The conclusion of the film contrasts against the blackly comic nature of the previous section by instilling a sense of mourning and warning. As such, there is undoubtedly a political and environmental component inherent in this film, but this is the aspect that is, in my mind, most often misunderstood. Many critics (mostly detractors) have interpreted Koyaanisqatsi as a call to action, an invective that demands that we atone for the rape-like pillaging the human race has thrusted upon the natural environment. Following from this, these critics claim that the film's message is that we would enjoy the planet more if we were not here at all, thus presenting a contradiction, since we would not be here to enjoy it.
In my own personal view, the flaw here resides in viewing the film as a tirade and a call to action. I find Koyaanisqatsi very clearly to be not a cry for reform, but a demand for awareness and meditation. There is an inevitability in the actions of human beings and their disregard for the care of their surroundings, and the wonderful thing about this film is that it forces you to experience the consequences and at least take notice of what each of us is contributing. It does not let you get away with indifference and nonchalance.
For me, however, the political component is less important than the stylistic component, which is one near and dear to my heart: the use of music to enhance the forcefulness of images. I acknowledge the fact that some will not be able to stand the repetitiveness of Philip Glass's score (and it is very repetitive at some points). But if one can consider the motive behind the repetition, the music ceases to be oppressive and becomes sublime and entrancing. The score adds impact to an already stunning array of unforgettable images, the details of which I will not go into, so that one may see the film with fresh eyes.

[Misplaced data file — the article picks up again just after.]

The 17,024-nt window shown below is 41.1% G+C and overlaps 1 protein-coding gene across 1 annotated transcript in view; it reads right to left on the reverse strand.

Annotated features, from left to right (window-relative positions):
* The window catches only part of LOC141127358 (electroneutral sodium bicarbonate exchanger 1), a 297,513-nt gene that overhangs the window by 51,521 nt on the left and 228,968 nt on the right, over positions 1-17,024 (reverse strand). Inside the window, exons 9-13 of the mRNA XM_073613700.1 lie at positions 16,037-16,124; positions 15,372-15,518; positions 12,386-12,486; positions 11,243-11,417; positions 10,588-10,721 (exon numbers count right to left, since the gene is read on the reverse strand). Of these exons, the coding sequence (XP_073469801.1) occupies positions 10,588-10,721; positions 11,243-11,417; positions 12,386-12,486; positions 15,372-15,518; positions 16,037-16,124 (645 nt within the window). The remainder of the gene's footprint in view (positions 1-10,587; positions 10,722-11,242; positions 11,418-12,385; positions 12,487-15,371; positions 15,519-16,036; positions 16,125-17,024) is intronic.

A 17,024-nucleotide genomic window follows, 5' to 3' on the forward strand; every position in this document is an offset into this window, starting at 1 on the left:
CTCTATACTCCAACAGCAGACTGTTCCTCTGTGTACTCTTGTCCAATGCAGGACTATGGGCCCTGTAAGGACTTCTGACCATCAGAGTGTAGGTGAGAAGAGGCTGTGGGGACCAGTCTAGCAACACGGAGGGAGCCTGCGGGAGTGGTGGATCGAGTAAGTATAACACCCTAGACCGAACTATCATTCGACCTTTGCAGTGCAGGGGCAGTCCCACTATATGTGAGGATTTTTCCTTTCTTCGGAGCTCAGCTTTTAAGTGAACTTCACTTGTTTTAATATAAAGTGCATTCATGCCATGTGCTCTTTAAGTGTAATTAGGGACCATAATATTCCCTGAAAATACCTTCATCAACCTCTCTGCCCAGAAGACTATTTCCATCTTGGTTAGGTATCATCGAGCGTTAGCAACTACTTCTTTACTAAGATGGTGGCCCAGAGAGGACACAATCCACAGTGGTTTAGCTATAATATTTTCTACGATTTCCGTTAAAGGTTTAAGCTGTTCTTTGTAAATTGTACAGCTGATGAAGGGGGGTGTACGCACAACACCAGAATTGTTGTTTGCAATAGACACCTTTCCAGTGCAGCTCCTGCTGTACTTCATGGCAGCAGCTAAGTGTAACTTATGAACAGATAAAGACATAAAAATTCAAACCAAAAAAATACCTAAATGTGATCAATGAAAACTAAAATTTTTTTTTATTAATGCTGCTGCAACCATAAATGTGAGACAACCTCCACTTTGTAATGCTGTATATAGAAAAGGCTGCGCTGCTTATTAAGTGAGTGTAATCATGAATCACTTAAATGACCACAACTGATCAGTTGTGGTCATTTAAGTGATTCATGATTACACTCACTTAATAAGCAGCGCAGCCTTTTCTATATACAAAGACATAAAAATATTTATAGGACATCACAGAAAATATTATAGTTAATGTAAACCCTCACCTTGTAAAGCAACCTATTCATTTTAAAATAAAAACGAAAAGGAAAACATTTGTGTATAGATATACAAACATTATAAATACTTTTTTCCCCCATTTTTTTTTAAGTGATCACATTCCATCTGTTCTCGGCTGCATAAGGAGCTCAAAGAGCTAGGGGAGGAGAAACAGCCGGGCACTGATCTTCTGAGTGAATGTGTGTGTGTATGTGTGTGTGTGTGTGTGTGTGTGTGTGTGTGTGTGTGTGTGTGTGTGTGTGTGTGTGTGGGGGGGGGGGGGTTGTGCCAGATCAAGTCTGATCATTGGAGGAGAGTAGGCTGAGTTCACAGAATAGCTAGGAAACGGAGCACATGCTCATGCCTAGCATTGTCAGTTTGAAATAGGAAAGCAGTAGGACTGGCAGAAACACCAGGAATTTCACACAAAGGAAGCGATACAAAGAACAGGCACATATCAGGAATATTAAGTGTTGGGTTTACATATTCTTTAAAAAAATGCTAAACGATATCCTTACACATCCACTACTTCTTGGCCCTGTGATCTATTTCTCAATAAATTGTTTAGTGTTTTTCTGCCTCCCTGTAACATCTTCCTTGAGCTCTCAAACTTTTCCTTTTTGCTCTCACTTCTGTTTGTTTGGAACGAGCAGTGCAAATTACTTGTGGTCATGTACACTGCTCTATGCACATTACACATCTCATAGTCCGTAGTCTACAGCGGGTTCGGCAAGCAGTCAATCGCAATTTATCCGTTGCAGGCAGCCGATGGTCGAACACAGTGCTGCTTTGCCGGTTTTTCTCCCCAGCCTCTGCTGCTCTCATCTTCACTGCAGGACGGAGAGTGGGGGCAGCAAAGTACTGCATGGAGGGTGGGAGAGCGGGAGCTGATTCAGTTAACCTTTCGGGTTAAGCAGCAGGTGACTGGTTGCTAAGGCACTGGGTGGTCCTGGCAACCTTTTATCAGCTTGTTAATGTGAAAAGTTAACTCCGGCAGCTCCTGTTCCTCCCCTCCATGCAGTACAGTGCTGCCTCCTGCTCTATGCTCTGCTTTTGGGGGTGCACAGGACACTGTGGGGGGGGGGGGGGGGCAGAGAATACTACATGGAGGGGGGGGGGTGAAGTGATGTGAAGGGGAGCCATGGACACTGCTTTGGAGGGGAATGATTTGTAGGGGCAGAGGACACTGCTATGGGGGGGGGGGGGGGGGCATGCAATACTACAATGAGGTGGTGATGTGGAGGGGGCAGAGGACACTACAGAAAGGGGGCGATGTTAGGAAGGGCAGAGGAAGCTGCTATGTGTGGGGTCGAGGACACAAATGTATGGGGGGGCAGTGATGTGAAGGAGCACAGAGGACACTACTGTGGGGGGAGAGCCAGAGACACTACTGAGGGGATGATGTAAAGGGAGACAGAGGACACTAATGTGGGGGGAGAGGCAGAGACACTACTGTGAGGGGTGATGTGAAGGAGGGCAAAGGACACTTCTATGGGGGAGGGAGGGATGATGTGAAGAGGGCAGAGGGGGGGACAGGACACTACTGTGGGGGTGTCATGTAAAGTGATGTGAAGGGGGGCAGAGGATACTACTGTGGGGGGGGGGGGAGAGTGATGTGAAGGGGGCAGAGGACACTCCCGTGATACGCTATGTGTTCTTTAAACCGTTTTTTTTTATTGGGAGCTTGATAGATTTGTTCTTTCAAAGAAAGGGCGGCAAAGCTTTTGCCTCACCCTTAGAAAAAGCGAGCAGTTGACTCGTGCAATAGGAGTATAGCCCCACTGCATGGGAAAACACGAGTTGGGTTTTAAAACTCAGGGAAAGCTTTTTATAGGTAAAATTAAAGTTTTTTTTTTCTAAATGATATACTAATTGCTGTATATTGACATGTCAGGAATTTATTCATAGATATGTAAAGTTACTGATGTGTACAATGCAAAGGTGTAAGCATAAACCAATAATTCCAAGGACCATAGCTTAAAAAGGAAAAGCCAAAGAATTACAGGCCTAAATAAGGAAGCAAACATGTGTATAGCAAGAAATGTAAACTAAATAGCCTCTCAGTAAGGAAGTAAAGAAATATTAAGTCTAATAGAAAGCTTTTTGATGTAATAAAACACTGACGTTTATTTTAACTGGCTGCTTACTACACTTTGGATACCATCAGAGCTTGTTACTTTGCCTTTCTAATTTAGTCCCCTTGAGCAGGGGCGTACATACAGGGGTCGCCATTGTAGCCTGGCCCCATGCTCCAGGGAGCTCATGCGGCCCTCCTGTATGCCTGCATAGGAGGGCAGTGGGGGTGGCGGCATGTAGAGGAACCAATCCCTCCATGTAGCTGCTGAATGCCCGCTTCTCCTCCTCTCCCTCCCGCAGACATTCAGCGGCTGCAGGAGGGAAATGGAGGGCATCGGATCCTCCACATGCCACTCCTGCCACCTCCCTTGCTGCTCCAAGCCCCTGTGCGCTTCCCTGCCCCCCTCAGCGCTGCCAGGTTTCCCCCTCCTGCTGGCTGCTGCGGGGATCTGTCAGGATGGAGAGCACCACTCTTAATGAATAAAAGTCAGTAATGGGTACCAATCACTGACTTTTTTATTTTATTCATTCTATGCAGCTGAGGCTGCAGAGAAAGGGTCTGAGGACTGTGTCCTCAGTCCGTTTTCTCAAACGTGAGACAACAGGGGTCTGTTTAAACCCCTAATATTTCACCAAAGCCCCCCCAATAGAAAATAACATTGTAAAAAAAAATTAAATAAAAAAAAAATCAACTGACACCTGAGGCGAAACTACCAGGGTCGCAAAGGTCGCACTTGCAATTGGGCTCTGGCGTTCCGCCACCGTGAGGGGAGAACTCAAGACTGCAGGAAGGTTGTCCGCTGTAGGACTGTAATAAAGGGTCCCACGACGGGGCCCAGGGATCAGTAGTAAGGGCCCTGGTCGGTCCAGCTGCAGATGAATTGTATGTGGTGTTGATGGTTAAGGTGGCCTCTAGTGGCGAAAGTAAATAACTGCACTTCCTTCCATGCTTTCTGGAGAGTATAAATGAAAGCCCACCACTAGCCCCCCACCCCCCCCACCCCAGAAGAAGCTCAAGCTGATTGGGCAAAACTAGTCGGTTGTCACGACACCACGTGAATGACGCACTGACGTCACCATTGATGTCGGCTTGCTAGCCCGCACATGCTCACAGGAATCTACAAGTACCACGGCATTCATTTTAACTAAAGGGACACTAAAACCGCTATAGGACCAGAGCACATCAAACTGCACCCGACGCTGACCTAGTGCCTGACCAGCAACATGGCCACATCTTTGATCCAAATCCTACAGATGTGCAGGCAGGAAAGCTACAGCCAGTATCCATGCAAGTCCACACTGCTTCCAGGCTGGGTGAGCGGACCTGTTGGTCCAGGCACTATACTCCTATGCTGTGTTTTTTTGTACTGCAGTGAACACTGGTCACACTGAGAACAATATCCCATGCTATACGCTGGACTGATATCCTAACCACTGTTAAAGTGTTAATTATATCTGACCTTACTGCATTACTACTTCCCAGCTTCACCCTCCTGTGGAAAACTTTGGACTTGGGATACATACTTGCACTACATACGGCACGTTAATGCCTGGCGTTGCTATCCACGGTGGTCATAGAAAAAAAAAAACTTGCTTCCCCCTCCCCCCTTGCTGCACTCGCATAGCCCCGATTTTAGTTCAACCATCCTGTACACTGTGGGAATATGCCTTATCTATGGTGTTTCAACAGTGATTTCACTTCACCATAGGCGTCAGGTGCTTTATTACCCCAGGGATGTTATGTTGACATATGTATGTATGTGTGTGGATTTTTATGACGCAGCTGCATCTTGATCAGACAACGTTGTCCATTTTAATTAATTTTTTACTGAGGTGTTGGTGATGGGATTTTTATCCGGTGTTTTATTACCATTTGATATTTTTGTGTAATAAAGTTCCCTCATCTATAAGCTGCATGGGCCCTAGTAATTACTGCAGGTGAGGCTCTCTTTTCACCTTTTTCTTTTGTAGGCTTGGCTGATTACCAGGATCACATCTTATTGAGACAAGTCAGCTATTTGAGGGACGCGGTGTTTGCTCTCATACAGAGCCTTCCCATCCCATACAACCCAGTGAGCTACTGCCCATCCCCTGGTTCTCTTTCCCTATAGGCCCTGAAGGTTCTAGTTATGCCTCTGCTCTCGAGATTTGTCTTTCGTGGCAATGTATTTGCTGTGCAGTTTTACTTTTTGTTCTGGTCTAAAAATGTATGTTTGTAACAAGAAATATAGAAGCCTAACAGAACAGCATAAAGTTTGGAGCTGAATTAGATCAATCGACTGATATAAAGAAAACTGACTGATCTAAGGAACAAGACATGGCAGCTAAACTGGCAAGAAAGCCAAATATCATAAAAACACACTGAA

I saw Koyaanisqatsi for the first time at a performance in which the visuals were projected onto a giant screen with the soundtrack being supplied by Glass and his ensemble, who had come for a live performance. I had barely made it in time, since I struggled to find a parking space and was drenched from running in the rain. The moment the film started, however, all of the accumulated tensions in my body completely dissipated. It was not at all a cerebral experience, but an instinctive one in which I enjoyed the images and sounds for their own sakes.
When I left the performance, I was in a hypnotic daze, transfixed by what I had just seen. My initial impressions haven't changed to this day. I loved this film, and while the political and environmental concerns it addresses are important, what really makes this film for me is the instinctive, visceral power of its images and sounds. Koyaanisqatsi maroons its audience in an alternate version of reality that sheds disturbing light on our lives, and yet at the same time, it produces an unforgettable cinematic experience that is pervasively engrossing.